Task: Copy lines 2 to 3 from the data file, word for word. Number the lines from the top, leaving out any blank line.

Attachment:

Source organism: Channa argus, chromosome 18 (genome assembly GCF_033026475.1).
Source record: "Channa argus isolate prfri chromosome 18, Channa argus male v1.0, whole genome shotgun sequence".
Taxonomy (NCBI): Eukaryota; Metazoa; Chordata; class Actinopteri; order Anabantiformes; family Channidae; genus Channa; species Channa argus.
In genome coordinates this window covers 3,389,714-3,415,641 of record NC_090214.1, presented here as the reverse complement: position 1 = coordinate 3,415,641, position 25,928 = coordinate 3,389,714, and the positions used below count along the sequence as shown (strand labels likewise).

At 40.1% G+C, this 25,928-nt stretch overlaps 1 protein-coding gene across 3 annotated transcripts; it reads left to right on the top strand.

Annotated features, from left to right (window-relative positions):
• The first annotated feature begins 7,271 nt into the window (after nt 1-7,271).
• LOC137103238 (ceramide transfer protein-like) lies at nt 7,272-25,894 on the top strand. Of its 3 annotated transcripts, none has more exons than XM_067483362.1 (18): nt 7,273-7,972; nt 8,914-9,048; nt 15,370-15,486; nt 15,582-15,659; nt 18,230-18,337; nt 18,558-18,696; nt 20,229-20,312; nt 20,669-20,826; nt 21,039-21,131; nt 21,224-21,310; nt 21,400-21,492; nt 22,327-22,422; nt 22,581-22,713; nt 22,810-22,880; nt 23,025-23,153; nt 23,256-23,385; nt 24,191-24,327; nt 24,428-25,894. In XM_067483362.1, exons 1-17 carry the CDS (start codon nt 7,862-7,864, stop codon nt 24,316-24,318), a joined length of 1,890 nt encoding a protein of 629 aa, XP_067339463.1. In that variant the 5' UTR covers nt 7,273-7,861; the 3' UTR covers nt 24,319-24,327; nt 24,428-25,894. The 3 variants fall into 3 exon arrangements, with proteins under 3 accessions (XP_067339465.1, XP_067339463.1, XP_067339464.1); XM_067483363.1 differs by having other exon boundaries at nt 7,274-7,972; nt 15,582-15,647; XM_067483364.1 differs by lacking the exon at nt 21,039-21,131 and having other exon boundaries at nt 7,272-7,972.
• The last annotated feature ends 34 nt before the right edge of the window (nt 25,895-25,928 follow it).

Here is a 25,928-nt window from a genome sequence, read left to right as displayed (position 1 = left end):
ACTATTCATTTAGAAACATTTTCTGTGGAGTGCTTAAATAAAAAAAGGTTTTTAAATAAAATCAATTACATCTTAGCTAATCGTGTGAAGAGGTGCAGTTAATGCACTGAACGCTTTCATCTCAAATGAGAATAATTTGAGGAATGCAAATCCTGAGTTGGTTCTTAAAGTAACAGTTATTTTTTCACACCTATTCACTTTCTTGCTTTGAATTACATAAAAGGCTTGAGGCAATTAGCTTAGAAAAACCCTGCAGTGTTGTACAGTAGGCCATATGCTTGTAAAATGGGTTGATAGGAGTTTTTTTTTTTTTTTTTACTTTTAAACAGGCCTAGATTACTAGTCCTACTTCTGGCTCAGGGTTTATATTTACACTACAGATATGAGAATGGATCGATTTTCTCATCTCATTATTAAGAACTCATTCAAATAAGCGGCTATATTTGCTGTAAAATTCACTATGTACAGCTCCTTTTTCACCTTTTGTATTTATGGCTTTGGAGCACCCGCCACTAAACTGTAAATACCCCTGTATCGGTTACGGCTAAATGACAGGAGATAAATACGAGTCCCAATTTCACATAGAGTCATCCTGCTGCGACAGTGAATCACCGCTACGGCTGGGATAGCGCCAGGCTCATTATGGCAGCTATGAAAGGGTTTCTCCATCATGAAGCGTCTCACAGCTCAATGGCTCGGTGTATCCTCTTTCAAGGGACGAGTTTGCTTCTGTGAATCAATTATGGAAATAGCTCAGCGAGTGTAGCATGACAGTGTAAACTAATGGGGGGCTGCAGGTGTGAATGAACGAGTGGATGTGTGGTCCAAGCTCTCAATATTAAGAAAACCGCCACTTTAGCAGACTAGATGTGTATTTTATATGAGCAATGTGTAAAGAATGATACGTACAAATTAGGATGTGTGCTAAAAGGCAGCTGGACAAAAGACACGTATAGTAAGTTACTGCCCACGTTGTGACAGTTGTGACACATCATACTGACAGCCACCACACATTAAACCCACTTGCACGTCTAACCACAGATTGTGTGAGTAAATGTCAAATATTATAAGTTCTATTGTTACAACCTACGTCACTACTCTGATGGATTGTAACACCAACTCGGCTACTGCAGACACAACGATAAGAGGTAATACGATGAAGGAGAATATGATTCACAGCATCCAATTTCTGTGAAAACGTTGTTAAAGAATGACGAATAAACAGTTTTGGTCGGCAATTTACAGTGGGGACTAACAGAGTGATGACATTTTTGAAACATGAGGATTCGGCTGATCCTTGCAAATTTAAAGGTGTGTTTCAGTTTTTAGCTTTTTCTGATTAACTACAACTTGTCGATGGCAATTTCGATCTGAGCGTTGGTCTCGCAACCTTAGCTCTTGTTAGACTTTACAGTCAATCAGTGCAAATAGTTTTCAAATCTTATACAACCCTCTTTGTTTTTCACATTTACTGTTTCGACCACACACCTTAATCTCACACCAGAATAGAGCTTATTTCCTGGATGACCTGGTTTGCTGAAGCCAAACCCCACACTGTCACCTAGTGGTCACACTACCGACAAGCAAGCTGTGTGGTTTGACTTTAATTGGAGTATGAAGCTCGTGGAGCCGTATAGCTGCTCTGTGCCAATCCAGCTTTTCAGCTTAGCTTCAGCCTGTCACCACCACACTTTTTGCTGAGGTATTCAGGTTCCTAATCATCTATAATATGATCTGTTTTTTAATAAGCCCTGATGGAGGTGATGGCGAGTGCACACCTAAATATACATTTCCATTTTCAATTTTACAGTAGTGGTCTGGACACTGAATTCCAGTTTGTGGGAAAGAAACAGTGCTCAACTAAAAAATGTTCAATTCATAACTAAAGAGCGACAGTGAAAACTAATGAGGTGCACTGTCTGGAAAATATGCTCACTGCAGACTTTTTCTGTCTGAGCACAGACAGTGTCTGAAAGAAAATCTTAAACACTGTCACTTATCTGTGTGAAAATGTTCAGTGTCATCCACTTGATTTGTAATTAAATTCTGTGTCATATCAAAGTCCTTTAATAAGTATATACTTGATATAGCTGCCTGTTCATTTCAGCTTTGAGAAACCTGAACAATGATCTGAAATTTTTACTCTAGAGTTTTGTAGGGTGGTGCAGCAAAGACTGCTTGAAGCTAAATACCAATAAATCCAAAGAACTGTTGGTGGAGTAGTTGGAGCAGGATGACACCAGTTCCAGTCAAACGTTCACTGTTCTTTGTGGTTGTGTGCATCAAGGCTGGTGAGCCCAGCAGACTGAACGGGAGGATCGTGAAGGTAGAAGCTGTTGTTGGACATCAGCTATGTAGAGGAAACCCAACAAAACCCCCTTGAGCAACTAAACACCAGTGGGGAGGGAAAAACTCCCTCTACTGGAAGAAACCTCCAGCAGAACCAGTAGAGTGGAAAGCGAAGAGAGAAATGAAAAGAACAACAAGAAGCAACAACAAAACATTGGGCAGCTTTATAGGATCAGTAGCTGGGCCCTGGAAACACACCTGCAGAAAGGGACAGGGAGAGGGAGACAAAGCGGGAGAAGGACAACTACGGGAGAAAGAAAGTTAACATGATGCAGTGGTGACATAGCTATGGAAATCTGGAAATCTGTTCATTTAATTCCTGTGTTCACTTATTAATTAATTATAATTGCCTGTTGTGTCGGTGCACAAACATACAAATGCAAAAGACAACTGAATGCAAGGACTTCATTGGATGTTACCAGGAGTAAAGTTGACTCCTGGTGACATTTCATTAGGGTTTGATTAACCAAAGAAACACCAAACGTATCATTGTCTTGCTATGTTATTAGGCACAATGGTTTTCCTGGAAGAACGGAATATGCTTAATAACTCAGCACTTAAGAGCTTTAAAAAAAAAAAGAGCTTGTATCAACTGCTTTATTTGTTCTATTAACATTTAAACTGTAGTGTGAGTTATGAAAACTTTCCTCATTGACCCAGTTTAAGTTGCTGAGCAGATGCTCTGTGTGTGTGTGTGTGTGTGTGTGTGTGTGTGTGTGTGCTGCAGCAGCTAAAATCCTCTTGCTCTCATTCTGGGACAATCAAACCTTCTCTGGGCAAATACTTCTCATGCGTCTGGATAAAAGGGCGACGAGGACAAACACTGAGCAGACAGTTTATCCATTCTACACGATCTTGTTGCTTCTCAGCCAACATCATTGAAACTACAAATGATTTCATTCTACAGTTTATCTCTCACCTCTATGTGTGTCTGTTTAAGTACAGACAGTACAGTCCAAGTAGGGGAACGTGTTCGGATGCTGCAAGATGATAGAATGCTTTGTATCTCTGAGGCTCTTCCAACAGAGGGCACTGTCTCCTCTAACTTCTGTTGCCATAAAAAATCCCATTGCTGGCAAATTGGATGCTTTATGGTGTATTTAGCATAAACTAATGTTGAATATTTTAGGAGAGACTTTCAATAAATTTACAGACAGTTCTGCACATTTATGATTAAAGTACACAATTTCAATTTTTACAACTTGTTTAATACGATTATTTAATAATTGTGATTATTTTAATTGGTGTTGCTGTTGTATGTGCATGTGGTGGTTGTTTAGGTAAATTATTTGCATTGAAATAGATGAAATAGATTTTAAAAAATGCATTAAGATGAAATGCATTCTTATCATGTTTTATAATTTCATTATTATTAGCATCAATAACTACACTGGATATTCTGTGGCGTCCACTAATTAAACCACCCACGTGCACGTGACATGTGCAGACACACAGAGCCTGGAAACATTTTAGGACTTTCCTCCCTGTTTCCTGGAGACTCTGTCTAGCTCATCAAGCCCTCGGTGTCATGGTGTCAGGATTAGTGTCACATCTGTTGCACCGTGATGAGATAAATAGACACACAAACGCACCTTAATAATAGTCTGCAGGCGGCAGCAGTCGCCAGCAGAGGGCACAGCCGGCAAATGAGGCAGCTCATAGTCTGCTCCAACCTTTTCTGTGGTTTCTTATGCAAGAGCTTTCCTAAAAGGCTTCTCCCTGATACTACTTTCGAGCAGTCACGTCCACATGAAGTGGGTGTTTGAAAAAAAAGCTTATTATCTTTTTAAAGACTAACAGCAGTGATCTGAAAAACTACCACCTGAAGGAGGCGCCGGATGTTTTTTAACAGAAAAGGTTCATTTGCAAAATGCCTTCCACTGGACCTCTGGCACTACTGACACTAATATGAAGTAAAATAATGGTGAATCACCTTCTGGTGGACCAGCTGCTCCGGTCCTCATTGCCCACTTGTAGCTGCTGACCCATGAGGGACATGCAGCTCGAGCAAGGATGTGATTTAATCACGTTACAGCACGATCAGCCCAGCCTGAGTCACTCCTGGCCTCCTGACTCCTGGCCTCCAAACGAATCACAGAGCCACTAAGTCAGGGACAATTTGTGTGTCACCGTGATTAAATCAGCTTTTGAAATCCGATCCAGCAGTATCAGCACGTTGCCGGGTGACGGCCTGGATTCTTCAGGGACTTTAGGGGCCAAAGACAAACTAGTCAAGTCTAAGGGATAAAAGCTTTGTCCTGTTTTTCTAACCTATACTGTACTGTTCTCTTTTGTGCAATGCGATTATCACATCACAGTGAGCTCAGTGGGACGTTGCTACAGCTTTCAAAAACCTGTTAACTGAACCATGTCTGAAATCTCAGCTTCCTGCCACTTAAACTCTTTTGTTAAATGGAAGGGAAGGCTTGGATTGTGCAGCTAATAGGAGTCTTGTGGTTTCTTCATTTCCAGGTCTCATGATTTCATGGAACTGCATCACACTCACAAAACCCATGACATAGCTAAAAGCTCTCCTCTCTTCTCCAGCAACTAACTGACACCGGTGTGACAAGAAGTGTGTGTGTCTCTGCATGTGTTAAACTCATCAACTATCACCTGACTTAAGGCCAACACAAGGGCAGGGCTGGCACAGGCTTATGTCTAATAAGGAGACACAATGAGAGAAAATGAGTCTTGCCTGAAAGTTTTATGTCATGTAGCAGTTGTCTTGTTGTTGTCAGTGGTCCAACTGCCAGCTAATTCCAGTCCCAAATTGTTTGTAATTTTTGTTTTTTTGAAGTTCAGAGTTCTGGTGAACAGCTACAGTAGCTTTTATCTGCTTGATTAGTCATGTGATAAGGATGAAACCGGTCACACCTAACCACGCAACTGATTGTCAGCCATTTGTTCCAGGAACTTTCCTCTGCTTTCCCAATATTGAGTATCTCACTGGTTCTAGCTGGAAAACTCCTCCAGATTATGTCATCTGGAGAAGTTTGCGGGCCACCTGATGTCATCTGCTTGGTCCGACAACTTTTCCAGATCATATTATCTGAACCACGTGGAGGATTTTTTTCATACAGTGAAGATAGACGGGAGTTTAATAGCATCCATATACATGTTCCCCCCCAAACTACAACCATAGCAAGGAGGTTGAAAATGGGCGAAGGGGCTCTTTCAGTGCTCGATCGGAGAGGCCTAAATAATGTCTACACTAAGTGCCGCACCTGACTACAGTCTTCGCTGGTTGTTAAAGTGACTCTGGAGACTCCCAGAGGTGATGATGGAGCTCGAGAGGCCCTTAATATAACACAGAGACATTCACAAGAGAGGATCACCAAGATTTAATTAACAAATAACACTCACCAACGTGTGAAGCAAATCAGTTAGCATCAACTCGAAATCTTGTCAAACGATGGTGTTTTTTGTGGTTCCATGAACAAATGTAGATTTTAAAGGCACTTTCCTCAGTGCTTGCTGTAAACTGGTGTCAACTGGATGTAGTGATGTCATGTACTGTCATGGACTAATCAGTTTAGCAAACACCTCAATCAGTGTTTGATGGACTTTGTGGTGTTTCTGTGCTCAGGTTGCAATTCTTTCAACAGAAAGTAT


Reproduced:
Source record: "Channa argus isolate prfri chromosome 18, Channa argus male v1.0, whole genome shotgun sequence".
Taxonomy (NCBI): Eukaryota; Metazoa; Chordata; class Actinopteri; order Anabantiformes; family Channidae; genus Channa; species Channa argus.